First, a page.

But the visiting Danes were nowhere to be found in February 1903, when our story continues. Cleveland was still dependent upon the Aivilingmiut of Repulse Bay, impatiently waiting for rescue by his New Bedford employers. By this time, Cleveland had fathered at least a couple of children, including one or two with Taututtiaq, an Inuit woman who was also married to a young man named Qillaq (sometimes spelled “Keedluk”), who himself had been fathered by an unknown Portuguese-speaking sailor. (The part of Taututtiaq is played by actress Rhoda Kunuk in the 2006 movie “The Journals of Knud Rasmussen”; Ludger Makkik plays Qillaq, and Cleveland by veteran French-Canadian actor Pierre Lebeau.)

Qillaq, who was also known as “Johnny Cleveland” and “Cleveland’s Johnnie,” would have a long working relationship with him, often serving as Cleveland’s interpreter. So heading south from Repulse Bay to the post at Wager Bay in early 1903 were Cleveland, Qillaq, and Qillaq’s adopted 12-year-old son, “Tommy.” Their plan was to cross narrow Repulse Bay (usually frozen solid in the 65-below-0 temperatures), then follow the shore to Wager Bay. They brought guns, a dog team, and a sled full of meat.

It took many hours to cross the ice through gale-force winds and heavily falling snow to reach the far side of Repulse Bay, until they encountered a wide stretch of open water in front of them. To their horror, they realized that the massive sheet of ice they had been crossing was being steadily blown out to sea. They turned and backtracked in a panic, dumping their meat and equipment for the sake of speed and racing north, only to find a similar 300-yard span of open water blocking the way they came. They were adrift. Backtracking again to fetch their supplies, they failed to find any of their dumped meat.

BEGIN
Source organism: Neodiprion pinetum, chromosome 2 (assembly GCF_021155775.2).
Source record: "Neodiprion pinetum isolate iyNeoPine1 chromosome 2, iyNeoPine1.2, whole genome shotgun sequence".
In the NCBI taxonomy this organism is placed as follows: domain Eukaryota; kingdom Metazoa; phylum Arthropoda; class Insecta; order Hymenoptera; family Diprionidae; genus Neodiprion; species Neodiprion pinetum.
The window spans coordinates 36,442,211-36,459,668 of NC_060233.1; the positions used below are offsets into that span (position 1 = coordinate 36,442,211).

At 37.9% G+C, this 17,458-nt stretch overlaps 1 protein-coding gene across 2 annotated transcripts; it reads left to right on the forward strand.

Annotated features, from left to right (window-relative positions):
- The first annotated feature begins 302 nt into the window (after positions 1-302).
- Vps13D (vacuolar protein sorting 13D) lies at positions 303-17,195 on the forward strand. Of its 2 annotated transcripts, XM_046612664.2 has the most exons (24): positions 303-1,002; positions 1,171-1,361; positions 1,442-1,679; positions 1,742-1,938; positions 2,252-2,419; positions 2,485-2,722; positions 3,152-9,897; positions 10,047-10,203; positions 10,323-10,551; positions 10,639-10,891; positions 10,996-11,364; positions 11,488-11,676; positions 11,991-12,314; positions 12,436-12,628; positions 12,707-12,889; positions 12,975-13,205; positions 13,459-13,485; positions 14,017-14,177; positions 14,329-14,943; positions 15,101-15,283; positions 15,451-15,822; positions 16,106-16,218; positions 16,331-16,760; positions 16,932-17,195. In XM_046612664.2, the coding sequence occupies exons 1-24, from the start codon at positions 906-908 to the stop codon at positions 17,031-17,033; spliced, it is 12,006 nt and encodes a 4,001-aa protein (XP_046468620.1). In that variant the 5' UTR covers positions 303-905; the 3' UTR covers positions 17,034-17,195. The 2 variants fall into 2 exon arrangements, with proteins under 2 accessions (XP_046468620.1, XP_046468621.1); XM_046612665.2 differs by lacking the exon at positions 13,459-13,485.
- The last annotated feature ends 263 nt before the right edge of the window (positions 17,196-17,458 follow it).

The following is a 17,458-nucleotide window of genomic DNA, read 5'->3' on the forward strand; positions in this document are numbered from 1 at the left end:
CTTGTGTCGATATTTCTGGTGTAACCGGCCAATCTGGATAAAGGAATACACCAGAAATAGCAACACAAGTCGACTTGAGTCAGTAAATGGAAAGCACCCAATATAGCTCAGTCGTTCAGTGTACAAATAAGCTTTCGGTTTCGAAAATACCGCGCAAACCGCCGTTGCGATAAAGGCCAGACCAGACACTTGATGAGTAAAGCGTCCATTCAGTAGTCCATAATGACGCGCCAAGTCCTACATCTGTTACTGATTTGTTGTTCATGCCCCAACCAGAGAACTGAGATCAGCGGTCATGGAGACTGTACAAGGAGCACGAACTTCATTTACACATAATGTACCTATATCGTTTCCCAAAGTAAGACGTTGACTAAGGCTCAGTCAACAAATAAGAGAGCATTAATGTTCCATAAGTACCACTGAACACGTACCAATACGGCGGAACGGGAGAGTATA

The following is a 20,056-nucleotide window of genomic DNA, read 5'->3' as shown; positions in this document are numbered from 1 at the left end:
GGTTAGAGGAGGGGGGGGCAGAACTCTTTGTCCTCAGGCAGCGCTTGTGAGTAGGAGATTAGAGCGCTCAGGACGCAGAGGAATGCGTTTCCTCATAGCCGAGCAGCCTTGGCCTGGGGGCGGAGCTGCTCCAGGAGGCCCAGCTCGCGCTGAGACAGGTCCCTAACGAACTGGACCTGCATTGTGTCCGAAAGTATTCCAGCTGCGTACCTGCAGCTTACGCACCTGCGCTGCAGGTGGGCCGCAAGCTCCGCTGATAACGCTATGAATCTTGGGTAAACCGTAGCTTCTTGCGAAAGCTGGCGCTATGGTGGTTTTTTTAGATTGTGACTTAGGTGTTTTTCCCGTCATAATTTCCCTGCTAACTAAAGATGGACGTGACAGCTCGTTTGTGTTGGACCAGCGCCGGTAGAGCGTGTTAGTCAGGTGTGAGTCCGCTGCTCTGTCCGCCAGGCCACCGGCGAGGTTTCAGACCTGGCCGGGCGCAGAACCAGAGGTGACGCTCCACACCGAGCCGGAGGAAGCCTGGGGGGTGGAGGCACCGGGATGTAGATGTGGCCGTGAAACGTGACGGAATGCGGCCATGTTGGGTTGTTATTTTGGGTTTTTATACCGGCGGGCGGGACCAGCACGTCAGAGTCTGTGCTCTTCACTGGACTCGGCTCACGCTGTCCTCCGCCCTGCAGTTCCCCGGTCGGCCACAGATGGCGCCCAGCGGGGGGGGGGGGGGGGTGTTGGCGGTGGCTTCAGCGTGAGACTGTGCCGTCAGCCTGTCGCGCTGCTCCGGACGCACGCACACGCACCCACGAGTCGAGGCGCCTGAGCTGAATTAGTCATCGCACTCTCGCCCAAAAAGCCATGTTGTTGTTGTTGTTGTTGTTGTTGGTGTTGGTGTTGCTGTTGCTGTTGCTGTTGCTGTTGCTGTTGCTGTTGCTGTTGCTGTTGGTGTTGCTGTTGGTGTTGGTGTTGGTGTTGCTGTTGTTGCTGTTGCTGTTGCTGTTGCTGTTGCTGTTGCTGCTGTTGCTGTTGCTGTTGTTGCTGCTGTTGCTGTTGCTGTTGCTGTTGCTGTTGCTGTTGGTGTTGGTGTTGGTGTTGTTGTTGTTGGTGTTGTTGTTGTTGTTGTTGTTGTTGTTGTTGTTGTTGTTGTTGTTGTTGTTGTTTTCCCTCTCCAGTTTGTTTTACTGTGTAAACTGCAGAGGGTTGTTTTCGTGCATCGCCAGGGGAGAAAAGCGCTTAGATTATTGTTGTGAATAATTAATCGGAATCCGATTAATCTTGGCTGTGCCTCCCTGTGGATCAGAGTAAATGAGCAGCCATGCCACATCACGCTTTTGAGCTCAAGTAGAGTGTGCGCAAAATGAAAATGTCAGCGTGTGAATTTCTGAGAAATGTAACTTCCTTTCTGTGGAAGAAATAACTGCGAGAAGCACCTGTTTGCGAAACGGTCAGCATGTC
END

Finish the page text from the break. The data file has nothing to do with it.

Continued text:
The three stranded travelers remained on their floating island of ice for five days in a raging storm, without food or water, at one point losing their empty sled into a crevasse. Cleveland would later publish his harrowing tale with the aid of writer Minna Littmann of the New Bedford Sunday Standard.

Finally, after five days, the massive sheet of ice grounded again on the northern shore, and they found themselves roughly where they had begun. Cleveland wrote, “Our first thought when we set foot on land was to find drinking water. We trudged on as fast as we could go in our exhausted condition, and about a mile from the coast came upon a large inland lake. As was to be expected in midwinter, the ice on it was seven or eight feet thick. We had no tool to break a hole through the ice except that hatchet of mine.” They succeeded, and spent a miserable night near their watering hole.

Moving onward the next morning, one of Cleveland’s starving dogs became distracted by the smell of food. By luck, the dog had stumbled upon a cache of meat that Qillaq had left the previous summer — polar bear meat and whaleskin — under a pile of rocks. “I hurried to the spot where he pawed and tugged, surrounded by the other dogs,” wrote Cleveland. “He was eating meat when I arrived. I pushed him and the other dogs back from the rock pile, got down on my knees and reached into the hole he had nosed out. My hand touched something that felt like frozen meat. I twisted and tore a piece off and put it between my lips.”

But it wasn’t Qillaq’s meat cache. They had actually discovered the grave of an Inuk who had died the previous summer. In Littman’s family-friendly 1924 retelling of the story in the New Bedford Standard, Cleveland hastily spat it out. “I was conscious of an indescribable nausea and revulsion. I spit the morsel out hastily before I had swallowed a single fragment.” But Freuchen later reported that Cleveland boasted that “he had eaten human flesh.”

They eventually made it back to the Aivilingmiut at Repulse Bay, and a few weeks later Cleveland tried again — this time succeeding in reaching his post, only to find that his employers had taken all his goods and burned it down.

Cleveland spent the remainder of his life in Nunavut, finally coming back to the Vineyard for an extended visit during 1923 to 1924 (when he was remembered by his Island relatives for refusing to eat with any utensils other than a knife), and again upon his death in 1925. He is buried in Vineyard Haven. 

For more of Cleveland’s culinary adventures, Google “Captain Cleveland’s Christmas.”

Chris Baer teaches photography and graphics at Martha’s Vineyard Regional High School. His book, “Martha’s Vineyard Tales,” containing many “This Was Then” columns, was released in 2018.